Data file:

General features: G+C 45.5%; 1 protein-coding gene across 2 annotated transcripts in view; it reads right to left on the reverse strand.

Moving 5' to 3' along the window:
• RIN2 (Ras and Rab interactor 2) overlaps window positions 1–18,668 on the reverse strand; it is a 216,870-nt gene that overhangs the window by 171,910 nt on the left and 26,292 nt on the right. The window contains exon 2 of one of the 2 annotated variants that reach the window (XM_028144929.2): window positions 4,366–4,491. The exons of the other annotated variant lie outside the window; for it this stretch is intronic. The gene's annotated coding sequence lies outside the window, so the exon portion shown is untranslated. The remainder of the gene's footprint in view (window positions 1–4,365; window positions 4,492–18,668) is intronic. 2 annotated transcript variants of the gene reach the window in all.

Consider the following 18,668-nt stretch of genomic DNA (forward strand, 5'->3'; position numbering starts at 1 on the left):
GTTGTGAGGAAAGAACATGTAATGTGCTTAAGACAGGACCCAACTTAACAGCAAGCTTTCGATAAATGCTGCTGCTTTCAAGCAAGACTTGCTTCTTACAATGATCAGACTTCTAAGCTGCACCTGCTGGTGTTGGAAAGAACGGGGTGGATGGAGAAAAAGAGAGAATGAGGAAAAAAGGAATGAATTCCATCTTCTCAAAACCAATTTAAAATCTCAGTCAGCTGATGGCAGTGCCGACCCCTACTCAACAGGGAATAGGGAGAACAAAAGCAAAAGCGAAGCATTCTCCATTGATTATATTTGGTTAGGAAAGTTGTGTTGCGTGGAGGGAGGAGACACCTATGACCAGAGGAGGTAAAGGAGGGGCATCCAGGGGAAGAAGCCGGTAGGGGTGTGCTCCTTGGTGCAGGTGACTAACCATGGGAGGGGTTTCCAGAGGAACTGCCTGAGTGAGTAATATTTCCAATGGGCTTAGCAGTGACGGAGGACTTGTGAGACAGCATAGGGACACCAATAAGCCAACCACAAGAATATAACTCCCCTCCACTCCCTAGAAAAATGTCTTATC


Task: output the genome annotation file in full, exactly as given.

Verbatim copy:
General features: G+C 45.5%; 1 protein-coding gene across 2 annotated transcripts in view; it reads right to left on the reverse strand.

Moving 5' to 3' along the window:
• RIN2 (Ras and Rab interactor 2) overlaps window positions 1–18,668 on the reverse strand; it is a 216,870-nt gene that overhangs the window by 171,910 nt on the left and 26,292 nt on the right. The window contains exon 2 of one of the 2 annotated variants that reach the window (XM_028144929.2): window positions 4,366–4,491. The exons of the other annotated variant lie outside the window; for it this stretch is intronic. The gene's annotated coding sequence lies outside the window, so the exon portion shown is untranslated. The remainder of the gene's footprint in view (window positions 1–4,365; window positions 4,492–18,668) is intronic. 2 annotated transcript variants of the gene reach the window in all.

Consider the following 18,668-nt stretch of genomic DNA (forward strand, 5'->3'; position numbering starts at 1 on the left):
GTTGTGAGGAAAGAACATGTAATGTGCTTAAGACAGGACCCAACTTAACAGCAAGCTTTCGATAAATGCTGCTGCTTTCAAGCAAGACTTGCTTCTTACAATGATCAGACTTCTAAGCTGCACCTGCTGGTGTTGGAAAGAACGGGGTGGATGGAGAAAAAGAGAGAATGAGGAAAAAAGGAATGAATTCCATCTTCTCAAAACCAATTTAAAATCTCAGTCAGCTGATGGCAGTGCCGACCCCTACTCAACAGGGAATAGGGAGAACAAAAGCAAAAGCGAAGCATTCTCCATTGATTATATTTGGTTAGGAAAGTTGTGTTGCGTGGAGGGAGGAGACACCTATGACCAGAGGAGGTAAAGGAGGGGCATCCAGGGGAAGAAGCCGGTAGGGGTGTGCTCCTTGGTGCAGGTGACTAACCATGGGAGGGGTTTCCAGAGGAACTGCCTGAGTGAGTAATATTTCCAATGGGCTTAGCAGTGACGGAGGACTTGTGAGACAGCATAGGGACACCAATAAGCCAACCACAAGAATATAACTCCCCTCCACTCCCTAGAAAAATGTCTTATC